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6 Ways to Improve your Email Response Rate

As inboxes become increasingly crowded, the companies that can write the best emails are the ones that will remain relevant in a channel that still almost always achieves a higher ROI than any other.
Tuesday, August 15, 2017

E-mail is an essential Business Tool in Real Estate

The average office worker spends 49 minutes managing e-mail daily, while upper level managers spend up to four hours a day on email. A great email can reduce churn, drive engagement, increase revenue, help you learn more about your clients, and even make them more successful. A mediocre one, however, can cause cancellations to spike, erode trust, or just move you one step closer to irrelevancy in your client's inbox. Read the last few emails you've sent to people you're trying to connect with. Did you say the same thing every time? Is 40% of of what you wrote jargon? Do you sound like a robot?

I answered "yes" to most of those questions not too long ago. But then we tried something that I'd like to recommend here.

For Starters:

1. Get permission 

Permission-based e-mails don't guarantee deliverability, as the statistics above confirm, but your success rate will certainly be higher than without permission. Also, once you have established a relationship with someone, ask them to put you in their address book. This is the single most important thing you can do to increase deliverability.

2. Focus on your Subject Line 

This is critical to get your message opened. You have only a few seconds to get the reader's attention before you're clicked into the garbage pile. Focus on Value. Give the reader a compelling reason to open your message before deleting it and going to the next one. You will sabotage your efforts if you only use generic information. For instance, if you're sending a monthly newsletter with valuable home maintenance tips, don't use "March Newsletter" as your subject line (I receive numerous newsletters just like that). That won't entice anyone to open it. However, if your subject line reads "6 home maintenance tips that add value", you'll get a much higher open rate.

3. Front-load your message 

Some recipients don't see the entire subject line due to shortened screens. Make sure your most valuable part is not cut off.

4. What's on the screen? 

Do not put large graphics or a giant masthead on top of your e-mail. You're wasting valuable space. And include your most valuable content first, since the latter part of your message probably won't be viewed without scrolling. Send yourself a test and discover what you see in your preview pane.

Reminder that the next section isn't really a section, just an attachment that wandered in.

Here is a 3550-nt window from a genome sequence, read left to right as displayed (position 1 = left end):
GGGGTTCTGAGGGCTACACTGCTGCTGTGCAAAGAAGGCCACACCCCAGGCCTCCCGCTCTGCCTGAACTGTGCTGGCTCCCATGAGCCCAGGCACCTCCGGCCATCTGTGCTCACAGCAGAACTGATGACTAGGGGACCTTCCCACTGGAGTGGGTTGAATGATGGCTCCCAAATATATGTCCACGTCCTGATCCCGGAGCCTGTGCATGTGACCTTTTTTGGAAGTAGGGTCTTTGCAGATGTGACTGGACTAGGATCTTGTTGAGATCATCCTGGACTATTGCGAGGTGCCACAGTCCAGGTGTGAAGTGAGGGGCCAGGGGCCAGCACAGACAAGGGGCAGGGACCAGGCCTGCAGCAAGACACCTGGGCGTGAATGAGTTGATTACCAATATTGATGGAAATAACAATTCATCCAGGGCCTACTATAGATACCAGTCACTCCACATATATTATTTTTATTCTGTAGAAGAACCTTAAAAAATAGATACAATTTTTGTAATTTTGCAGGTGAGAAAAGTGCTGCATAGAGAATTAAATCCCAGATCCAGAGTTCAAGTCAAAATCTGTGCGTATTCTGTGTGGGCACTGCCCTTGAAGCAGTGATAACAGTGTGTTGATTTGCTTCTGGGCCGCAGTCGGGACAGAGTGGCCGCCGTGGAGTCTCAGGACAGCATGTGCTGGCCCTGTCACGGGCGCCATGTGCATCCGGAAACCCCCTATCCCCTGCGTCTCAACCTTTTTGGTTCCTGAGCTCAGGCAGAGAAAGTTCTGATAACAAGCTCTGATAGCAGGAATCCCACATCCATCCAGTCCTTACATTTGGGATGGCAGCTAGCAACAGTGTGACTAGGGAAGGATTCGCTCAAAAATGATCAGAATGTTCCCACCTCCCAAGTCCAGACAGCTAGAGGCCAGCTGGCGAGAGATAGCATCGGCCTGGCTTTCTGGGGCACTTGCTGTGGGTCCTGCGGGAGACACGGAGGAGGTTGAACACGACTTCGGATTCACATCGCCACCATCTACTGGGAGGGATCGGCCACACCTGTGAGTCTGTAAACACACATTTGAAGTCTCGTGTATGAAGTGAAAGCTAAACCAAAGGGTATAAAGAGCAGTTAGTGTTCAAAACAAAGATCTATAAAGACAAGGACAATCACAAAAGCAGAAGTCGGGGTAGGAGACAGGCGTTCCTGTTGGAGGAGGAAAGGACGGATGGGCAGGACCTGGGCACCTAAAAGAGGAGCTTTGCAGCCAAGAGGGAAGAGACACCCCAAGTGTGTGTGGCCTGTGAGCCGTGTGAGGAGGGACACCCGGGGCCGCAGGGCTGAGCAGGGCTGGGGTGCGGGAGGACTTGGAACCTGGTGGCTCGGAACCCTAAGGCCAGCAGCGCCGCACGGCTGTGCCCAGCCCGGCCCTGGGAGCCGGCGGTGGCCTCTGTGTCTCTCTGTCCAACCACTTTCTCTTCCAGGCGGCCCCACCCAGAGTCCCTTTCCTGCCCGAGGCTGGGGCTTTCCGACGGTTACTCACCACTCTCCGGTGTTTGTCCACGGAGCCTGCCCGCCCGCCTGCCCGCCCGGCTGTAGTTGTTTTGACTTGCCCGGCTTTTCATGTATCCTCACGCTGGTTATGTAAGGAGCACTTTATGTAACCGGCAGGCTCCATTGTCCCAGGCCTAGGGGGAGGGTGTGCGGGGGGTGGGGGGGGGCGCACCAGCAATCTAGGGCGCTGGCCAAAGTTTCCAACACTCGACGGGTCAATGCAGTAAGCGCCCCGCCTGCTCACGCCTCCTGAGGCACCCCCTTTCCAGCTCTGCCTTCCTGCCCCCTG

5. Tighten up the body of your message 

Avoid long blocks of copy by limiting paragraphs to no more than three or four sentences. Most people scan e-mails quickly because they're forced to deal with so many. Use numbers and bullets to make it easy for the reader to focus (if you're technologically challenged like me and don't know how to use html code, you can simply type in the numerical digits or copy and paste a "bullet" symbol from a word document).

6. List Maintenance - Keep your lists up-to-date 

Delete undeliverable addresses and "bounces" before mailing again since not doing so can negatively impact future deliverability. You can make your job easier by including easy-to-follow unsubscribe instructions with every single message you send.

100% e-mail open rates are probably not realistic given the current online environment. But you certainly can improve yours by following the above guidelines.

Also having great tools to manage the workload help. This is a free tool: Folio by Amitree. Folio automatically places emails into Smart Folders for each one of your transactions. You can easily find important documents and contacts for each transaction you're working on.

Folio by Amitree

Another great piece of software is Helpscout. It's Email management software designed to keep everyone on the same page. Check them out! Helpscout's intuitive interface allows you to easily manage your inbox and respond to emails as they're received! Have clients that always ask the same questions? Helpscout has a "Docs" library to store articles to provide your clients.

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